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IIHR project locations.

IIHR project locations.

The Columbia and Snake River basins, the most productive sources of hydropower in the United States, are of great environmental interest because they host the largest salmon population in the contiguous 48 States. Hydropower utilities, federal and state agencies and tribes are actively involved in the protection of endangered species.

Elevated TDG supersaturation may cause gas bubble disease (GBD) in fish. The effect of high TDG concentration is complex and depends on TDG levels, exposure time, and the swimming depth of the fish. The excess of uncompensated gas may form bubbles inside the internal tissues of the affected fish. Exposure to high levels of TDG during long periods of time can also be lethal due to the blockage of blood flow by the bubbles.

State and Federal regulations establish water quality standards relative to TDG to protect aquatic organisms. Total Maximum Daily Load (TMDL) serves as an example of these regulations. TMDL for TDG is the maximum amount of dissolved gas that a waterbody can receive to meet water quality standards. Descriptions of Oregon and Washington TMDL for TDG on the Columbia and Snake Rivers may be found at:
http://www.ecy.wa.gov/programs/wq/tmdl/ColumbiaRvr/ColumbiaTDG.html
http://www.deq.state.or.us/wq/TMDLs/columbia.htm#tdg

As part of the relicensing process, the Federal Energy Regulatory Commission (FERC) requires that hydroelectric projects obtain a water quality certificate. If the project cannot meet the water quality standards they should perform the necessary studies to minimize damage to the environment.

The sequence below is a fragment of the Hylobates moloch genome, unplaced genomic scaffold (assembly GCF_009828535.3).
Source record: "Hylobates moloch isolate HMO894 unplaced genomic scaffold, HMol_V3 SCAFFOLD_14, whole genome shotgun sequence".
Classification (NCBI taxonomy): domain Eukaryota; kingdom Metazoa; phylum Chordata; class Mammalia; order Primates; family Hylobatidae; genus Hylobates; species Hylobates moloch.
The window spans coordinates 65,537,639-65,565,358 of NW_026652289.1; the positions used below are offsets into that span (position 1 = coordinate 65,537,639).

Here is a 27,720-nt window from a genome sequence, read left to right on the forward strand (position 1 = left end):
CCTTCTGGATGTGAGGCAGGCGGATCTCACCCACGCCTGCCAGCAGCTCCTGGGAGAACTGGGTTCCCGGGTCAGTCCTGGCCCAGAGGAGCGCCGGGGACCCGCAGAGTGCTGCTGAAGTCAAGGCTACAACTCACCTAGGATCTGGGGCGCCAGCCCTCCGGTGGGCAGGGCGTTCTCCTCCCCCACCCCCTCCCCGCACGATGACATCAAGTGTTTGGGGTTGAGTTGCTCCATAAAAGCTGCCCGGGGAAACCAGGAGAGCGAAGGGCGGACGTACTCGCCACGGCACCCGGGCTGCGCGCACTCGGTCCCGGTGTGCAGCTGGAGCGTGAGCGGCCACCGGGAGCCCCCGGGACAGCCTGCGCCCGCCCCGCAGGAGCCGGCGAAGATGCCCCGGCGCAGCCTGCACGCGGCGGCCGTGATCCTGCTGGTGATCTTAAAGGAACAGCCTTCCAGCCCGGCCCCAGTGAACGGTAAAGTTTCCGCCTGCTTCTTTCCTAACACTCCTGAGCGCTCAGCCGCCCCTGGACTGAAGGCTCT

The Federal Energy Regulatory Commission (FERC) requires that hydroelectric projects obtain a water quality certificate.

The Federal Energy Regulatory Commission (FERC) requires that hydroelectric projects obtain a water quality certificate.

Several methods are used to reduce TDG supersaturation downstream of dams and thus minimize fish injury and mortality. The cheapest one is to identify plant operations that minimize the TDG production allowing the project to be in compliance with water quality standards. Other more expensive options are structural modifications such as addition of spillway flow deflectors, diversion tunnels around the project, addition of generating units, training walls separating powerhouse and spillway flows, among others.

Until recently, design projects have required multiple year schedules including: initial field data collection, laboratory modeling, field prototype testing, and then possible refinement in the laboratory. The primary shortcoming of this approach is that laboratory models cannot quantitatively predict the change in TDG from various design alternatives due to model scaling issues. The approach relies on qualitative performance relationships that relate flow conditions with past field experiences.

Numerical simulations have recently become an indispensable tool to understand the physics leading to poor water quality in tailraces. Abatement options can be evaluated allowing utility managers and policy makers minimize negative environmental impacts and financial risks.

Last modified on September 26th, 2012
Posted on March 14th, 2012